Congratulations on a great job creating this function. This is something I have been searching for. I have been using the fminsearch in the past but it is not a very robust fitting routine because you cannot constrain the fitting parameters so I would not always obtain a good fit.
Now that I am using your fminsearchbnd, every time I run the program on the same file the fitting result is close to the previous fits.

John D'Errico

John D'Errico (view profile)

Alfonso - sorry, but I strenuously refuse to answer questions that are not directly related to a submission. The comments field really is not for consulting, which by the way, is something I now avoid anyway. Your question is related only peripherally to this tool.


Hi again,

thanks for your "non-answer".

My previous comment was just a general question on box constrained optimization using variable transformation, and not a critics on your code (which, btw, I judge 4 stars).

Thought it is just a wrapper..., I have not doubts on the quality of your work....

However, in a real world, multidimensional problems are very common and they need to be solved without waiting years to converge to the minimum.

In this context, gradient-based methods (e.g. L-BFGS, SD or CG) can be used togheter with variable transformation.

Then, I ask you again, how can we avoid to be stuck on the bonduary of the constraints (where the transformation gradient is 0)?

This is not a trivial problem, and it can lead to early stopping the optimization iterations on a sub-optimal saddle point.

Regards, Alfonso

John D'Errico

John D'Errico (view profile)

(Part 3, continued from my previous responses.)

So, has fminsearch succeeded in this task? Well, yes, a qualified yes. It was fairly slow. For example, lets try fminunc from the optimization toolbox.

>> [xfinal,fval,exitflag] = fminunc(fofx,x0,optimset('display','iter'))

 Iteration Func-count f(x) Step-size optimality
     0 26 2500 20
     1 52 2025 0.05 18
     2 78 0 1 1.49e-08

Local minimum found.

Optimization completed because the size of the gradient is less than
the default value of the function tolerance.

<stopping criteria details>

xfinal =
     0 0 0 0 0 0 0 0 0 0 0 0 0 0 0 0 0 0 0 0 0 0 0 0 0

fval =

exitflag =

Fminunc took 0.014 seconds to run, requiring 2 iterations and 78 function evaluations. When done, the solution was composed of exact zeros.

>> format long g
>> max(abs(xfinal))
ans =

As I said, this was a really really REALLY simple problem. There is no curved valley to follow, as many optimization problems will have. There are no bounds or constraints here to bounce away from. Did fminsearch succeed on that problem? Well, yes, but it took some effort. There are better tools to be found, but fminsearch based tools will manage to stumble along. I generally advise that fminsearch is perfectly fine for small problems. For 2 or 3 variables, fminsearch is often my "go to" algorithm. (I'll even use it on 1 variable problems at times.) There is no reason to pull out a big gun there, and fminsearch has some very nicely robust qualities about it for small problems. It is insensitive to some irregularities in your function, and can even survive some things like derivative discontinuities that may make gradient based optimizers unhappy campers.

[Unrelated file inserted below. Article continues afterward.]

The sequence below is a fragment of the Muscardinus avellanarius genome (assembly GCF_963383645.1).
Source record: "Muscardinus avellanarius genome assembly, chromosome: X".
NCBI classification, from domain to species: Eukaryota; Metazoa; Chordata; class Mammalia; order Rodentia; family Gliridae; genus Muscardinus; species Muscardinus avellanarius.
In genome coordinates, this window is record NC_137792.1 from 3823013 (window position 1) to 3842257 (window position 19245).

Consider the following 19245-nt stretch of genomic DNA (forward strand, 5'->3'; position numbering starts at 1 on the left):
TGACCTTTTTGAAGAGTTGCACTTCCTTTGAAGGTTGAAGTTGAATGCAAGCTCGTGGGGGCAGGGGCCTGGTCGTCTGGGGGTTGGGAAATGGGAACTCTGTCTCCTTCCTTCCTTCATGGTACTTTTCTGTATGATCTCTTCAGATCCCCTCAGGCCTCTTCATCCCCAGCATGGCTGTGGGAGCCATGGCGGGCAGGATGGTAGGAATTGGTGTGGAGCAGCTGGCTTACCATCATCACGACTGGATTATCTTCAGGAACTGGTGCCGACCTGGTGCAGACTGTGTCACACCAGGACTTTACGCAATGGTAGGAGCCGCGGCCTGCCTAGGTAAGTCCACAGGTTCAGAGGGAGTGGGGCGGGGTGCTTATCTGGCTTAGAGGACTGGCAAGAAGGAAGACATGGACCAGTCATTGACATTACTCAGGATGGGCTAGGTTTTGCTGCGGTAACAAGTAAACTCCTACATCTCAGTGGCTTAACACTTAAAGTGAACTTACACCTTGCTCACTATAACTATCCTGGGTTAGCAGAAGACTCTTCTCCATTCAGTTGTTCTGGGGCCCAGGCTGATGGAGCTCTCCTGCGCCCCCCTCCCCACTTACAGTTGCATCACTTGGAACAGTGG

Up to about 6 variables it is still ok. I tend to be careful above 6 variables or so, and that limit is pretty problem dependent, pretty soft. Even 10 or 12 variables might be ok.

But really, by the time a problem has more than 10 variables, I'll be looking at a tool from the optimization toolbox. fminunc, fmincon will be common choices here. Even better is lsqlin for the problems that really are "linear" in nature. As such, you can almost think of lsqlin (or quadprog) as almost not being iterative solvers at all, in the sense that you don't need to provide starting values.

So fminsearch and the derived tools I provide here are good, workable tools. These are NOT toy functions, but they have their limits. They work splendidly on smaller problems, giving you an easy way to implement simple constraints. They MAY do a reasonable job for your problem, but I won't push them too far. Even as the author of fminsearchbnd, the very first toolbox I would recommend buying is the optimization toolbox if you do at all many optimizations of any size.

John D'Errico

John D'Errico (view profile)

(Part 2, continued from the last response.)

Lets try being more explicit here. Vary the MaxFunEvals parameter.

>> [xfinal,fval,exitflag] = fminsearch(fofx,x0,optimset('maxfunevals',1000))
Exiting: Maximum number of function evaluations has been exceeded
         - increase MaxFunEvals option.
         Current function value: 887.434654

xfinal =
  Columns 1 through 12
       -2.923 12.909 3.1561 3.0168 -1.2408 3.0691 4.9753 2.4416 7.3143 -2.3687 3.5243 5.8719
  Columns 13 through 24
        2.311 -10.707 6.0148 0.45126 11.192 4.6186 3.3215 5.484 3.3361 4.2973 1.9503 12.542
  Column 25

fval =

>> [xfinal,fval,exitflag] = fminsearch(fofx,x0,optimset('maxfunevals',2000))
Exiting: Maximum number of function evaluations has been exceeded
         - increase MaxFunEvals option.
         Current function value: 64.925968

xfinal =
  Columns 1 through 12
       1.1789 -1.8439 1.2661 -1.4893 0.20456 3.6405 -0.75783 0.82694 -0.63308 -0.96542 1.5783 1.6521
  Columns 13 through 24
     -0.07538 -2.409 0.76939 1.9824 -1.9948 0.87846 -0.94908 2.7612 0.351 -0.74091 0.32458 3.1321
  Column 25

fval =

>> [xfinal,fval,exitflag] = fminsearch(fofx,x0,optimset('maxfunevals',4000))